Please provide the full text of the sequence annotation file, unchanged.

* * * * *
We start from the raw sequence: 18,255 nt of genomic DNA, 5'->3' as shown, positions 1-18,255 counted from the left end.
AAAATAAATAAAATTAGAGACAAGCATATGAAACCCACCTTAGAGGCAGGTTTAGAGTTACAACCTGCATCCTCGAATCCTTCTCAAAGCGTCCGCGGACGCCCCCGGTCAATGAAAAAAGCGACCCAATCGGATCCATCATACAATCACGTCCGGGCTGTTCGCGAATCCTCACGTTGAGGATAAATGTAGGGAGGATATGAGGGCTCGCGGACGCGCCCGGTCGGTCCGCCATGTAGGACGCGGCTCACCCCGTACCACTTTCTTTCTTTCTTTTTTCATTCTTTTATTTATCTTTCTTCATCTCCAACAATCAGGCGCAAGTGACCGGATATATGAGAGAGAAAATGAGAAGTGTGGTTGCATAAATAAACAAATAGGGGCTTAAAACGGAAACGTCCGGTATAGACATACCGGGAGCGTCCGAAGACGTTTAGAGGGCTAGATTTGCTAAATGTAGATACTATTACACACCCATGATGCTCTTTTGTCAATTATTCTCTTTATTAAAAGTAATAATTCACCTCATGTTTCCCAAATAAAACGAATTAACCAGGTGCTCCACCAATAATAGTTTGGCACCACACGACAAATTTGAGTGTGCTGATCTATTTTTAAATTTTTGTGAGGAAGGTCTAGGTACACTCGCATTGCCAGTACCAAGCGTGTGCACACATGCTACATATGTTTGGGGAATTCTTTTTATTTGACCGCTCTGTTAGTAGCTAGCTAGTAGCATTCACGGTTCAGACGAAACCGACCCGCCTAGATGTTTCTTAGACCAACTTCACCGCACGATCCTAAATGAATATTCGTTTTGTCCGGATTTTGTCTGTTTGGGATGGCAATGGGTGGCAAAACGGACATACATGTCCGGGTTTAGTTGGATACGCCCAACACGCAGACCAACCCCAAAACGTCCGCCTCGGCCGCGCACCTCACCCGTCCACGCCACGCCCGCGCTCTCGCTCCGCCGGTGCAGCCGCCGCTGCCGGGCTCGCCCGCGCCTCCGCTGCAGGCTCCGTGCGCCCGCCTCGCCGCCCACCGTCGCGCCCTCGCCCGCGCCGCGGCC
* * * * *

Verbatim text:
We start from the raw sequence: 18,255 nt of genomic DNA, 5'->3' as shown, positions 1-18,255 counted from the left end.
AAAATAAATAAAATTAGAGACAAGCATATGAAACCCACCTTAGAGGCAGGTTTAGAGTTACAACCTGCATCCTCGAATCCTTCTCAAAGCGTCCGCGGACGCCCCCGGTCAATGAAAAAAGCGACCCAATCGGATCCATCATACAATCACGTCCGGGCTGTTCGCGAATCCTCACGTTGAGGATAAATGTAGGGAGGATATGAGGGCTCGCGGACGCGCCCGGTCGGTCCGCCATGTAGGACGCGGCTCACCCCGTACCACTTTCTTTCTTTCTTTTTTCATTCTTTTATTTATCTTTCTTCATCTCCAACAATCAGGCGCAAGTGACCGGATATATGAGAGAGAAAATGAGAAGTGTGGTTGCATAAATAAACAAATAGGGGCTTAAAACGGAAACGTCCGGTATAGACATACCGGGAGCGTCCGAAGACGTTTAGAGGGCTAGATTTGCTAAATGTAGATACTATTACACACCCATGATGCTCTTTTGTCAATTATTCTCTTTATTAAAAGTAATAATTCACCTCATGTTTCCCAAATAAAACGAATTAACCAGGTGCTCCACCAATAATAGTTTGGCACCACACGACAAATTTGAGTGTGCTGATCTATTTTTAAATTTTTGTGAGGAAGGTCTAGGTACACTCGCATTGCCAGTACCAAGCGTGTGCACACATGCTACATATGTTTGGGGAATTCTTTTTATTTGACCGCTCTGTTAGTAGCTAGCTAGTAGCATTCACGGTTCAGACGAAACCGACCCGCCTAGATGTTTCTTAGACCAACTTCACCGCACGATCCTAAATGAATATTCGTTTTGTCCGGATTTTGTCTGTTTGGGATGGCAATGGGTGGCAAAACGGACATACATGTCCGGGTTTAGTTGGATACGCCCAACACGCAGACCAACCCCAAAACGTCCGCCTCGGCCGCGCACCTCACCCGTCCACGCCACGCCCGCGCTCTCGCTCCGCCGGTGCAGCCGCCGCTGCCGGGCTCGCCCGCGCCTCCGCTGCAGGCTCCGTGCGCCCGCCTCGCCGCCCACCGTCGCGCCCTCGCCCGCGCCGCGGCC